Add all ingredients except garnish to a cocktail shaker, add ice and shake until well-chilled. Strain into a chilled cocktail glass and garnish with a half lemon wheel.

Image Credit: Castle City Creative / iStock.


Recipe courtesy of Rob Aveau, Bartender, Blue Duck Tavern and Park Hyatt Washington, D.C., Washington, D.C.


Aveau didn’t want to simply reverse the ratios in a traditional Manhattan; as he describes it, “we took aim at its very ethos.” While a rich, boozy Manhattan lets you embrace your inner introvert, he says, this floral and slightly bitter and earth libation “will have you dreaming of morning jogs and sun-soaked patios.” He uses two kinds of vermouth here to elevate the drink’s profile and add another dimension.

Add all ingredients except oil to a cocktail glass, add ice and stir until well-chilled. Strain into a chilled coupe and garnish with a lemon twist.

Image Credit: MaximFesenko / iStock.

Armagnac Martinez

Recipe courtesy of Bartender Chelsea Kaiser


Kaiser and a representative from González Byass were toying around with proportions that would better showcase the Spanish aromatized wine; her eventual recipe also stirs in an unaged brandy from France’s Armagnac region. “The appeal of the reverse proportion drink, to me, is that it’s a nice, sessionable low ABV cocktail experience that allows the modifiers to take center stage,” she says,” “[It also lets] some of the tertiary notes in our favorite base spirits to harmonize with these aromatics wines.”

  • 2 oz. González Byass La Copa Rojo Vermouth

  • 1 oz. Armagnac blanche (she uses Cobrafire)

  • ¼ oz. Luxardo Maraschino Liqueur

  • 1 tsp. demerara syrup (1:1 ratio of demerara or raw sugar to water)

  • 2 dashes orange bitters

  • 3 dashes Angostura Bitters

  • orange twist, for garnish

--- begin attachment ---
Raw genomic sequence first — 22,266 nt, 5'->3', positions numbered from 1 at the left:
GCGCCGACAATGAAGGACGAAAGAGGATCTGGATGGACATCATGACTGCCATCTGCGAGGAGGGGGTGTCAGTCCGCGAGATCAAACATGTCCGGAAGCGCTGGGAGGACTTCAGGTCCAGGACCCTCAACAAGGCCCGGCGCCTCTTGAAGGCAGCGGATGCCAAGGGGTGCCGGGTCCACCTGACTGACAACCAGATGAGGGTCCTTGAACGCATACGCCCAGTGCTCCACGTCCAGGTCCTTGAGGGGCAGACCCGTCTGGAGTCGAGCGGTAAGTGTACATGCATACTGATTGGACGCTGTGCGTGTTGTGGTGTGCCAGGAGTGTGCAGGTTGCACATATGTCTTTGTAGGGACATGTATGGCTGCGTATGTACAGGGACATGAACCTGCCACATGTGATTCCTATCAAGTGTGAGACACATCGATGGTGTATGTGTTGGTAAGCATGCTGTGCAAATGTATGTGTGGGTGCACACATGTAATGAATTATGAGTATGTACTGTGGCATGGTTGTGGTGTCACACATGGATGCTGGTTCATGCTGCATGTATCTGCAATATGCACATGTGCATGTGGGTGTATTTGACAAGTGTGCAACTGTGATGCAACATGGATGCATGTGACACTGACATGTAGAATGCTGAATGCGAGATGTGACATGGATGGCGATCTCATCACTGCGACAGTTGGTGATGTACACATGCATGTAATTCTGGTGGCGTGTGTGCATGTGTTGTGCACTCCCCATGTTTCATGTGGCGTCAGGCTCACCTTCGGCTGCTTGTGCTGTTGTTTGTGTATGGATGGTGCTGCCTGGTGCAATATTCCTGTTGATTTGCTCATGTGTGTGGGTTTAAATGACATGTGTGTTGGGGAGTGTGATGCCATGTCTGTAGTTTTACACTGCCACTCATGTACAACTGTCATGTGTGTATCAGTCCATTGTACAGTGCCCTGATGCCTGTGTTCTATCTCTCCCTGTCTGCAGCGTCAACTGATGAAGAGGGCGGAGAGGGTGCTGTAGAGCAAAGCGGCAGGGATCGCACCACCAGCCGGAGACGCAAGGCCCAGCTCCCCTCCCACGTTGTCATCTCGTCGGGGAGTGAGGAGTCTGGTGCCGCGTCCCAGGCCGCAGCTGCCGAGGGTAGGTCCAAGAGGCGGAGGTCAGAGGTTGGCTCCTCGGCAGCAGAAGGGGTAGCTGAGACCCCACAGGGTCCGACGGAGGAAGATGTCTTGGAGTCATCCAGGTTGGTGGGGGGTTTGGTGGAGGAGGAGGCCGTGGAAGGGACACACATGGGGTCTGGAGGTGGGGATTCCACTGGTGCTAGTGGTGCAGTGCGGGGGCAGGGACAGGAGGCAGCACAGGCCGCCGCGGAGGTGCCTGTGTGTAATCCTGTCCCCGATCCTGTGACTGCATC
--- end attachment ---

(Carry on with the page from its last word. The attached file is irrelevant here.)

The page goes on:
Add all ingredients except garnish to a cocktail glass, add ice and stir until well-chilled. Strain into a chilled coupe and garnish with an orange twist.

For more on the original gin Martinez and the best gins to make it with, please click here.

Image Credit: MaximFesenko.

Reverse Manhattan

Recipe courtesy of Martin Gutierrez, Bar Manager, Juvia Miami, Miami, FL


Miami heat necessitates this “upside-down” take on the Manhattan, a “classic that carries the same ingredients we know and love, just measured in inverse proportions,” Gutierrez says. He also points to the current vermouth renaissance and the popularity of food-friendly cocktails as the reason for the uptick in this drink category.

  • 2 oz. sweet vermouth

  • 1 oz. rye whiskey

  • 2 dashes Angostura Bitters

  • Amarena cherry (or other cocktail cherries), for garnish

Add the first three ingredients to a mixing glass, add ice and stir until well-chilled Strain into an Old Fashioned glass over one large cube and garnish with a cherry.

Image Credit: kateholms / iStock.

Back From The City

Recipe courtesy of Willy Estada, Lead Bartender, Seawell Fish ‘n Oyster and Minnow Bar, Miami, Florida


Estrada takes the ratio for a Reverse Manhattan and makes it all more complex. Apricot brandy adds fruity sweetness, barrel-aged bitters lend more whiskey flavor and cardamom gives it a touch of exotic spice.

Add all ingredients except garnish to a mixing glass, add ice and stir until well-chilled. Strain into a cocktail glass and garnish with the bay leaf and edible flowers.

This article originally appeared on and was syndicated by

Image Credit: ogdanhoda / iStock.

More from MediaFeed

7 classic New Orleans cocktails to celebrate Mardi Gras

Image Credit: istockphoto.